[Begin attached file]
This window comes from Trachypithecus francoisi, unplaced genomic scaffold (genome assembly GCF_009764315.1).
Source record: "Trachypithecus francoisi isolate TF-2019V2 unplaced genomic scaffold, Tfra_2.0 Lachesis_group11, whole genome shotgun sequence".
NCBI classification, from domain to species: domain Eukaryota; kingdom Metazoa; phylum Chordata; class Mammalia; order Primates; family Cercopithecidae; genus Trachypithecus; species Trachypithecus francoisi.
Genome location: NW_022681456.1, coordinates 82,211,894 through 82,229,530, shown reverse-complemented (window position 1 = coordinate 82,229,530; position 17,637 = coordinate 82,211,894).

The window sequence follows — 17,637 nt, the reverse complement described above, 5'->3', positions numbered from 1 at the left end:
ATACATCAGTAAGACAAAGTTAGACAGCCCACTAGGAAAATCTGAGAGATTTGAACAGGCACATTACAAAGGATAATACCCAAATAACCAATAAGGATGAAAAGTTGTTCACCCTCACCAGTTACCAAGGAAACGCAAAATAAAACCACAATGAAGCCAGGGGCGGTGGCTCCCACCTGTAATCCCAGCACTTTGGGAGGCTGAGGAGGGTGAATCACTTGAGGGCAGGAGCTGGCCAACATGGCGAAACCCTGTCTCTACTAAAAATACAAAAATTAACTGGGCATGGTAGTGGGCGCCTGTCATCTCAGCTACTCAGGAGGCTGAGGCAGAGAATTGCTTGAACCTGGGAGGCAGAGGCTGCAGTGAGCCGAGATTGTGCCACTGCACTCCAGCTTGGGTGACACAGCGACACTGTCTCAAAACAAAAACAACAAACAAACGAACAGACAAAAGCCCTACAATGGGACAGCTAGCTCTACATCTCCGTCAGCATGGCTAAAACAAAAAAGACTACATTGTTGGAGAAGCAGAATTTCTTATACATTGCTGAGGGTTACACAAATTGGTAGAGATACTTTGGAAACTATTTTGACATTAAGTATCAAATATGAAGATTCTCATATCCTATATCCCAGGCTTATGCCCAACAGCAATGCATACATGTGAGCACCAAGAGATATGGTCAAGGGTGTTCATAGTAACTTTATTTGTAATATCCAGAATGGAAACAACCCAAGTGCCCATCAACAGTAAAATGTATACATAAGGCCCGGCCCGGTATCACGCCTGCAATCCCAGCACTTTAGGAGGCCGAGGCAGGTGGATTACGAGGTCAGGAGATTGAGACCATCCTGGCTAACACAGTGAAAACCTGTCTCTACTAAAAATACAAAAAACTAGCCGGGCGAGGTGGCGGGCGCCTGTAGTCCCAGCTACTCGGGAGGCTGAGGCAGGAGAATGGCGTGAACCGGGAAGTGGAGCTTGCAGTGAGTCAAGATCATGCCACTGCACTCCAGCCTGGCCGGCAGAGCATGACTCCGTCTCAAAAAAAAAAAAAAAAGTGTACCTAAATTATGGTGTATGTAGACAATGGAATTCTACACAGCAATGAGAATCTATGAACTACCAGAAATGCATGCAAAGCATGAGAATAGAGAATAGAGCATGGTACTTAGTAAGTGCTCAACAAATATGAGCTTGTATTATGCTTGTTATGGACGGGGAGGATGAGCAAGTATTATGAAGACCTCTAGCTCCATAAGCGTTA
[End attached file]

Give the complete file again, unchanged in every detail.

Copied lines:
This window comes from Trachypithecus francoisi, unplaced genomic scaffold (genome assembly GCF_009764315.1).
Source record: "Trachypithecus francoisi isolate TF-2019V2 unplaced genomic scaffold, Tfra_2.0 Lachesis_group11, whole genome shotgun sequence".
NCBI classification, from domain to species: domain Eukaryota; kingdom Metazoa; phylum Chordata; class Mammalia; order Primates; family Cercopithecidae; genus Trachypithecus; species Trachypithecus francoisi.
Genome location: NW_022681456.1, coordinates 82,211,894 through 82,229,530, shown reverse-complemented (window position 1 = coordinate 82,229,530; position 17,637 = coordinate 82,211,894).

The window sequence follows — 17,637 nt, the reverse complement described above, 5'->3', positions numbered from 1 at the left end:
ATACATCAGTAAGACAAAGTTAGACAGCCCACTAGGAAAATCTGAGAGATTTGAACAGGCACATTACAAAGGATAATACCCAAATAACCAATAAGGATGAAAAGTTGTTCACCCTCACCAGTTACCAAGGAAACGCAAAATAAAACCACAATGAAGCCAGGGGCGGTGGCTCCCACCTGTAATCCCAGCACTTTGGGAGGCTGAGGAGGGTGAATCACTTGAGGGCAGGAGCTGGCCAACATGGCGAAACCCTGTCTCTACTAAAAATACAAAAATTAACTGGGCATGGTAGTGGGCGCCTGTCATCTCAGCTACTCAGGAGGCTGAGGCAGAGAATTGCTTGAACCTGGGAGGCAGAGGCTGCAGTGAGCCGAGATTGTGCCACTGCACTCCAGCTTGGGTGACACAGCGACACTGTCTCAAAACAAAAACAACAAACAAACGAACAGACAAAAGCCCTACAATGGGACAGCTAGCTCTACATCTCCGTCAGCATGGCTAAAACAAAAAAGACTACATTGTTGGAGAAGCAGAATTTCTTATACATTGCTGAGGGTTACACAAATTGGTAGAGATACTTTGGAAACTATTTTGACATTAAGTATCAAATATGAAGATTCTCATATCCTATATCCCAGGCTTATGCCCAACAGCAATGCATACATGTGAGCACCAAGAGATATGGTCAAGGGTGTTCATAGTAACTTTATTTGTAATATCCAGAATGGAAACAACCCAAGTGCCCATCAACAGTAAAATGTATACATAAGGCCCGGCCCGGTATCACGCCTGCAATCCCAGCACTTTAGGAGGCCGAGGCAGGTGGATTACGAGGTCAGGAGATTGAGACCATCCTGGCTAACACAGTGAAAACCTGTCTCTACTAAAAATACAAAAAACTAGCCGGGCGAGGTGGCGGGCGCCTGTAGTCCCAGCTACTCGGGAGGCTGAGGCAGGAGAATGGCGTGAACCGGGAAGTGGAGCTTGCAGTGAGTCAAGATCATGCCACTGCACTCCAGCCTGGCCGGCAGAGCATGACTCCGTCTCAAAAAAAAAAAAAAAAGTGTACCTAAATTATGGTGTATGTAGACAATGGAATTCTACACAGCAATGAGAATCTATGAACTACCAGAAATGCATGCAAAGCATGAGAATAGAGAATAGAGCATGGTACTTAGTAAGTGCTCAACAAATATGAGCTTGTATTATGCTTGTTATGGACGGGGAGGATGAGCAAGTATTATGAAGACCTCTAGCTCCATAAGCGTTA